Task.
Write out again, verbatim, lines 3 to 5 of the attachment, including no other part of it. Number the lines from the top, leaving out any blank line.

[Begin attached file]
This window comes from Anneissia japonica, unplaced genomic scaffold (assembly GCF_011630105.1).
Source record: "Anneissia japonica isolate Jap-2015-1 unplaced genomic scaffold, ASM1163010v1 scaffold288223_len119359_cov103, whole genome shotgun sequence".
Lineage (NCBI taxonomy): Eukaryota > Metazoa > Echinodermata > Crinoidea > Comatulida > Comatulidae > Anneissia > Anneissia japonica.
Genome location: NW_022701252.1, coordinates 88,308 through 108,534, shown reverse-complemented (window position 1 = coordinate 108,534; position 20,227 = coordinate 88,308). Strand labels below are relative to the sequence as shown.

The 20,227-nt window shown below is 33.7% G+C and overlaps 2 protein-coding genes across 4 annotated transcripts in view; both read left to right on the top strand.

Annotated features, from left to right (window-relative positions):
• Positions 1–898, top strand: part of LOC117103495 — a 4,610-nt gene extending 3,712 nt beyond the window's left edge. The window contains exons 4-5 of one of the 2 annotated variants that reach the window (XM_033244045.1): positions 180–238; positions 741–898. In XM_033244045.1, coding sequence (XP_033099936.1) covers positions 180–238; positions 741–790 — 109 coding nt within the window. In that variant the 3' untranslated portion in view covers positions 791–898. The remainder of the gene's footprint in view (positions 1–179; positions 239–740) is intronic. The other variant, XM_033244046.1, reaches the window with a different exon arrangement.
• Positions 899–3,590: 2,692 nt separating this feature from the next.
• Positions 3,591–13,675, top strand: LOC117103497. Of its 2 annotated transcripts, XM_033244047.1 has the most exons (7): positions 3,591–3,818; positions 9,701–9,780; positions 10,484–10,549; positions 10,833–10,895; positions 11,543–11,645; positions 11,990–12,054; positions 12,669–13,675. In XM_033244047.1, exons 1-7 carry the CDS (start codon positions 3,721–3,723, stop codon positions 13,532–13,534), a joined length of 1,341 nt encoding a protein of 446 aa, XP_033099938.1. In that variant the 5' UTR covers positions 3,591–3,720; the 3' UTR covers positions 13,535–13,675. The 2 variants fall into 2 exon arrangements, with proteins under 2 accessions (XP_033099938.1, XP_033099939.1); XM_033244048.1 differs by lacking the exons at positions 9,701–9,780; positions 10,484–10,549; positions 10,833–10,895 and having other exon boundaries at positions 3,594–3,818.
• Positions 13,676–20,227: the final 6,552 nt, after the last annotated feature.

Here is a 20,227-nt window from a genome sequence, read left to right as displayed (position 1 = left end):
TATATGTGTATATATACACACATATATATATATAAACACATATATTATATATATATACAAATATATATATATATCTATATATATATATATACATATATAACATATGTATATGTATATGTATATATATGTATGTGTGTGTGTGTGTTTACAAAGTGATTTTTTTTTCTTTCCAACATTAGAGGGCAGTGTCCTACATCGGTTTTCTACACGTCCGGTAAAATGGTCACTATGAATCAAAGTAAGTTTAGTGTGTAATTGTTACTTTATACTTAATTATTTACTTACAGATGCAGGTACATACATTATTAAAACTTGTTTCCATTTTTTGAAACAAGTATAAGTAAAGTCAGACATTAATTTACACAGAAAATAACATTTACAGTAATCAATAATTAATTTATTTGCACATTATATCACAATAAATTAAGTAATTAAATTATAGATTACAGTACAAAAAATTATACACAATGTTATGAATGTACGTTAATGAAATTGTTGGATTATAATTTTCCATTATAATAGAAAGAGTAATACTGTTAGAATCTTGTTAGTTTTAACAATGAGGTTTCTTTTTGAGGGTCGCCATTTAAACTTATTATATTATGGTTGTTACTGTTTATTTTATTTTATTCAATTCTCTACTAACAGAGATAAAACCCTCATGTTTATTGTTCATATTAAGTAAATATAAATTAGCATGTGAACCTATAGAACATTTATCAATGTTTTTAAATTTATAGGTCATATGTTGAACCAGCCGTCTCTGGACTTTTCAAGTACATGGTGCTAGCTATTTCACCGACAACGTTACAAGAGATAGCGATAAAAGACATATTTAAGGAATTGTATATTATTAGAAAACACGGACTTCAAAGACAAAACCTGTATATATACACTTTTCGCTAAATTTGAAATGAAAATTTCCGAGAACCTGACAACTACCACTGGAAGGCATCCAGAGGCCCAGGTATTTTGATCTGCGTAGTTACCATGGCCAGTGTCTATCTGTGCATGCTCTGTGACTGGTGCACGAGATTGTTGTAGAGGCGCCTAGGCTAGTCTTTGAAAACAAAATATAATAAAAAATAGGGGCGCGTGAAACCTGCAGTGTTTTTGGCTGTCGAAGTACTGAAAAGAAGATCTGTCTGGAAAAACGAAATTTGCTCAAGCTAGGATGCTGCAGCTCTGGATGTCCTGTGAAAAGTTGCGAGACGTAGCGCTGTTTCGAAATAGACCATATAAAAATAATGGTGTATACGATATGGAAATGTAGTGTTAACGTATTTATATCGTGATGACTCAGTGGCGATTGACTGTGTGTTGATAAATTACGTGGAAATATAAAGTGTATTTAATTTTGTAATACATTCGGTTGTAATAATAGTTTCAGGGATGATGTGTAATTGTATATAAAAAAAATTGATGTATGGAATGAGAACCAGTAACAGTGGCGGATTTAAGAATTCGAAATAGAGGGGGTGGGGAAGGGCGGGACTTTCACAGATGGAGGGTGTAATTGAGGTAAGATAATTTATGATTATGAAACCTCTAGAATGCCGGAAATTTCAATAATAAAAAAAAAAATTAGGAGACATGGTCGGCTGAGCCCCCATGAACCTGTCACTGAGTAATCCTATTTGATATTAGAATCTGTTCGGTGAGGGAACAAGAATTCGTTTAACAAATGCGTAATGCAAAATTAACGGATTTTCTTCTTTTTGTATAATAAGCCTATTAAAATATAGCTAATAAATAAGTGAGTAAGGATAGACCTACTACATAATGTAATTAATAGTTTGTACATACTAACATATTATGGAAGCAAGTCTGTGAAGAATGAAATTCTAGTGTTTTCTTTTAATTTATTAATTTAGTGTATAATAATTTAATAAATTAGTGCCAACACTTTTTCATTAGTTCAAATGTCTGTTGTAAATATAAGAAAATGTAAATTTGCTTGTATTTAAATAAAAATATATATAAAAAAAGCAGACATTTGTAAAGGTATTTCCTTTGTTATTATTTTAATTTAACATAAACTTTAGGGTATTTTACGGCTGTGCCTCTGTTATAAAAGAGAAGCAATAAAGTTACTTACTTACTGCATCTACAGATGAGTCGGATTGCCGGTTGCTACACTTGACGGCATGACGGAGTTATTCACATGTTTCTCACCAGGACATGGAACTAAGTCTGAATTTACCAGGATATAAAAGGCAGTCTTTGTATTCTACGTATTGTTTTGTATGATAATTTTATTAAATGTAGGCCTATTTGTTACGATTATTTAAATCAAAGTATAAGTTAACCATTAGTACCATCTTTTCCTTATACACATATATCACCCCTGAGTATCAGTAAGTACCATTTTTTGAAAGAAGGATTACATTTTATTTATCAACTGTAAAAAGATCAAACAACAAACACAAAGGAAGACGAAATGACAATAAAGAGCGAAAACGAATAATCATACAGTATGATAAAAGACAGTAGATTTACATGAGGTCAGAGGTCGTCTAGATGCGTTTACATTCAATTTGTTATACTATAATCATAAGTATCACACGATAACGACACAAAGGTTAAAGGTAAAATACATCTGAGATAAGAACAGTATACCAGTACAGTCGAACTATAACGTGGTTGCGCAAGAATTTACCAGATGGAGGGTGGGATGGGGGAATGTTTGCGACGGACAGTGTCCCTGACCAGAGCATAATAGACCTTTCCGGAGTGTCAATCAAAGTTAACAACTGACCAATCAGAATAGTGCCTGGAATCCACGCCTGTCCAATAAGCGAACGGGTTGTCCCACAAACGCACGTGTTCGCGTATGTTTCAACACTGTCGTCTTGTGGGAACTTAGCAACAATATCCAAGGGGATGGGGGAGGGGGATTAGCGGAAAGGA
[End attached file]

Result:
Lineage (NCBI taxonomy): Eukaryota > Metazoa > Echinodermata > Crinoidea > Comatulida > Comatulidae > Anneissia > Anneissia japonica.
Genome location: NW_022701252.1, coordinates 88,308 through 108,534, shown reverse-complemented (window position 1 = coordinate 108,534; position 20,227 = coordinate 88,308). Strand labels below are relative to the sequence as shown.

The 20,227-nt window shown below is 33.7% G+C and overlaps 2 protein-coding genes across 4 annotated transcripts in view; both read left to right on the top strand.